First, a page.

Sensory Evaluation Center: The sensory space is designed to conduct different sensory panels such as Descriptive Analysis or Difference Testing. Cargill Food Applications North America has trained panelists (14-16) on call who are specialized in Descriptive Analysis (QDA-Quantitative Descriptive Analysis and Spectrum). The Descriptive Analysis Panel works with variety of projects for different product categories such as sweeteners, beverages, baked goods, snacks, dairy and meat.  Booths are adjacent to a panel training room and panelists have direct access to the booths after the training sessions. Sensory booths are equipped with laptops that panelists use to enter data when evaluating samples. SIMS Sensory Software is used for sensory test design, and data collection.

Frying Applications Lab: The lab is designed and equipped to support innovations in frying. Applications include flavor and functional attributes of ingredients for coating fried foods. In addition, multifactorial design frying studies are conducted in an R&D dedicated area of the lab to support development of market-forward innovations. “This lab allows us to take frying oil development to a new level,” Diliara Iassonova, Innovation Development Leader for Cargill Oils & Shortenings, said. “With an extensive collection of frying equipment, direct access to the sensory area and analytical lab support, we study and offer to our customers solutions designed and tested on customer-specific food products, fryer systems and frying practices.”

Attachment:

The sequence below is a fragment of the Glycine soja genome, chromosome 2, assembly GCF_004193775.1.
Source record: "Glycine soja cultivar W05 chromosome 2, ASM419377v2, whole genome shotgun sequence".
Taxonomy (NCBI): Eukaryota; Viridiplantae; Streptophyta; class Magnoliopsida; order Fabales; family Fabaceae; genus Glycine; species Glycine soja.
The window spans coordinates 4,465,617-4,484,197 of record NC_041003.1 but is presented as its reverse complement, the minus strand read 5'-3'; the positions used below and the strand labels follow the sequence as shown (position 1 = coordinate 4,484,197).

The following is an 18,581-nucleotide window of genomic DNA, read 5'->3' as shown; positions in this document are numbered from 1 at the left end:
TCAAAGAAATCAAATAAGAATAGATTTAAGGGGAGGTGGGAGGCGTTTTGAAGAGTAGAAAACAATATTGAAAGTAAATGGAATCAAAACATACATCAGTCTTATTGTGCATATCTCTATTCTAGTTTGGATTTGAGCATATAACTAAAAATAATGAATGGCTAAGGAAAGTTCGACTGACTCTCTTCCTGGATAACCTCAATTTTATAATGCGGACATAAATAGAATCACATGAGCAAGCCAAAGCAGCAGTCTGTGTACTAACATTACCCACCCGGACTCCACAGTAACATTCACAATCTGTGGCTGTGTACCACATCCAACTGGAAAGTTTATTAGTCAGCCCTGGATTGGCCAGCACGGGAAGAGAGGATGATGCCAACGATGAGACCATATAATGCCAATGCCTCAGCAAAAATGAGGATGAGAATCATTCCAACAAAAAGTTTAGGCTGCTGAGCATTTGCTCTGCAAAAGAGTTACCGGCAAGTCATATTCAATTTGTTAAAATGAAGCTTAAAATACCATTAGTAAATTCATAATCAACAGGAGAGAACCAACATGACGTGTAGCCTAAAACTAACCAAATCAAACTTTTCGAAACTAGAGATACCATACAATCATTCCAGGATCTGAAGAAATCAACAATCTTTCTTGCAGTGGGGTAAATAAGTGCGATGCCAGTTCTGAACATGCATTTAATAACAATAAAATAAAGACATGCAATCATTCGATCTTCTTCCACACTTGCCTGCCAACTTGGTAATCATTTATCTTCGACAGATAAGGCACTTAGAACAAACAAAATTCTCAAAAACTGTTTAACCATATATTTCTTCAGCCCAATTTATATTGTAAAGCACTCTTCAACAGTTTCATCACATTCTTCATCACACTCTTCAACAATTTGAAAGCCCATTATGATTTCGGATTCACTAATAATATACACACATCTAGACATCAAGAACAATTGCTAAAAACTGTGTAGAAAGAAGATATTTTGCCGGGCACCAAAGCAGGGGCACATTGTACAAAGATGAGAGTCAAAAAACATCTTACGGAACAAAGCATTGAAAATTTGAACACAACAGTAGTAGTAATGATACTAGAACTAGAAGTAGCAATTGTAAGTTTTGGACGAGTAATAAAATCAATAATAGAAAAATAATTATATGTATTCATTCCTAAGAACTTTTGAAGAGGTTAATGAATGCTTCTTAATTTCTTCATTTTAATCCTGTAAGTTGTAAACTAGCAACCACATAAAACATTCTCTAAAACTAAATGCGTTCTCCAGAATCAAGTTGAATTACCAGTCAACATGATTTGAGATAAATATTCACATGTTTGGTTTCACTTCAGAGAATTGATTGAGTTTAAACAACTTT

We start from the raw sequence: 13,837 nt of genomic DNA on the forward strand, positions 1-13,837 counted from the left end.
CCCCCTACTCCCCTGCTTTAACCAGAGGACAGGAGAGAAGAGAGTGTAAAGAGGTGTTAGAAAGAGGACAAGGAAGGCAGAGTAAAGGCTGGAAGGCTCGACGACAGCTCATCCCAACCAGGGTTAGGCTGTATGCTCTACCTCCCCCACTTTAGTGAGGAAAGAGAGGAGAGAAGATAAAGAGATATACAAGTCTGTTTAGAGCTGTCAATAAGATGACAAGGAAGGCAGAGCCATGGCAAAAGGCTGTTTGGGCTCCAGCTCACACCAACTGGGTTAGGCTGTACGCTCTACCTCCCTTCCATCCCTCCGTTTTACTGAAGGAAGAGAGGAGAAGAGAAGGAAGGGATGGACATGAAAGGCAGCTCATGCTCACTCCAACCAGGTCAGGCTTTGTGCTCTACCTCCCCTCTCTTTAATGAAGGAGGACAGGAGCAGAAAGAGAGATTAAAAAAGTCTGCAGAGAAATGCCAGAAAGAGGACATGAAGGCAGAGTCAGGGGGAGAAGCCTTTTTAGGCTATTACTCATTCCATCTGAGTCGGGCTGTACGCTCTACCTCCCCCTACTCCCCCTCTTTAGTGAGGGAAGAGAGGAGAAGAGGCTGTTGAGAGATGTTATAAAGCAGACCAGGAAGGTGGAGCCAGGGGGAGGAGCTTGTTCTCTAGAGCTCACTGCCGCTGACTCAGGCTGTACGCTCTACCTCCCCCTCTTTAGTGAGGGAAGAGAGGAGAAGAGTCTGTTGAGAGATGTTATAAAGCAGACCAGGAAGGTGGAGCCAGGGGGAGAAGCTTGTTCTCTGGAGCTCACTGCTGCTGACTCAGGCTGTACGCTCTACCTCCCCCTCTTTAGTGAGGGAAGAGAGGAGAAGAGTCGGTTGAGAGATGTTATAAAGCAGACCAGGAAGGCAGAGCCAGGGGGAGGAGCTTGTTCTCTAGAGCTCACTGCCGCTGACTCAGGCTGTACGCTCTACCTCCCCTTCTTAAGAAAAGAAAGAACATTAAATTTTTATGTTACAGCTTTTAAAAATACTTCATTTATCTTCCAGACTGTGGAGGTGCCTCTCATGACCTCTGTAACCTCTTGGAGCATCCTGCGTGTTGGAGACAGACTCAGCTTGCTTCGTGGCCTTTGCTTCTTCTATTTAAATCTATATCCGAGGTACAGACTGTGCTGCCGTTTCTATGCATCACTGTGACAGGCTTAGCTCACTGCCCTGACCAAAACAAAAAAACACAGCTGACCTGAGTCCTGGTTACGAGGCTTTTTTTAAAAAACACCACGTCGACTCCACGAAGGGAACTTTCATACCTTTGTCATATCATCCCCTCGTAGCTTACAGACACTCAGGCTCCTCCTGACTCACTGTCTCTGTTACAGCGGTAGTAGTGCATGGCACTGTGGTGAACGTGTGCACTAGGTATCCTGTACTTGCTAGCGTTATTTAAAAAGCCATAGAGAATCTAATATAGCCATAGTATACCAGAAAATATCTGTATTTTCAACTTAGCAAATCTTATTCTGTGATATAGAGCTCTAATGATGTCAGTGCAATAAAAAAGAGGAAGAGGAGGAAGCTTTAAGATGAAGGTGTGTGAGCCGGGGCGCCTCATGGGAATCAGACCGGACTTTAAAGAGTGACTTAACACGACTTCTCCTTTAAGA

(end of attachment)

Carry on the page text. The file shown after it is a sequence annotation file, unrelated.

Ingredient Development Lab: This area is for bench-scale fats and oils prototypes development and evaluation. Capabilities support product development process for systems like cake icing and shortening, topical oil applications (spraying and coating), and spreads. Texture, color, moisture and viscosity are typically evaluated, as well as accelerated oxidative stability and shelf life tests.

Oil Processing Lab: Dedicated to the creation of modified fats and oils products such as interesterified shortenings, and evaluation of oil processing parameters from seed or crude oil to the final steps of oil refining like steam deodorization  and  molecular distillation. “This is the area where we develop new-to-the-world oils,” Iassonova said.

Oil Analytical Lab: This lab includes extensive analytical capability to cover a full spectrum of analytical support for oils and fats R&D, from basic oil stability tests and frying oil degradation products characterization, to complex compositional and elemental analysis.

Snacks and Cereal Applications and Pilot Applications: The Snacks and Cereal Lab is dedicated to optimizing formulations and test ingredients on the benchtop for snacks, cereal, and confectionery and convenience applications. The Snacks and Cereal Pilot Lab is dedicated to the scaling up of bench concepts to better replicate production environment. This is accomplished by testing with increased batch size and under the duress of different processing conditions to verify the feasibility of the original formula in continuous process.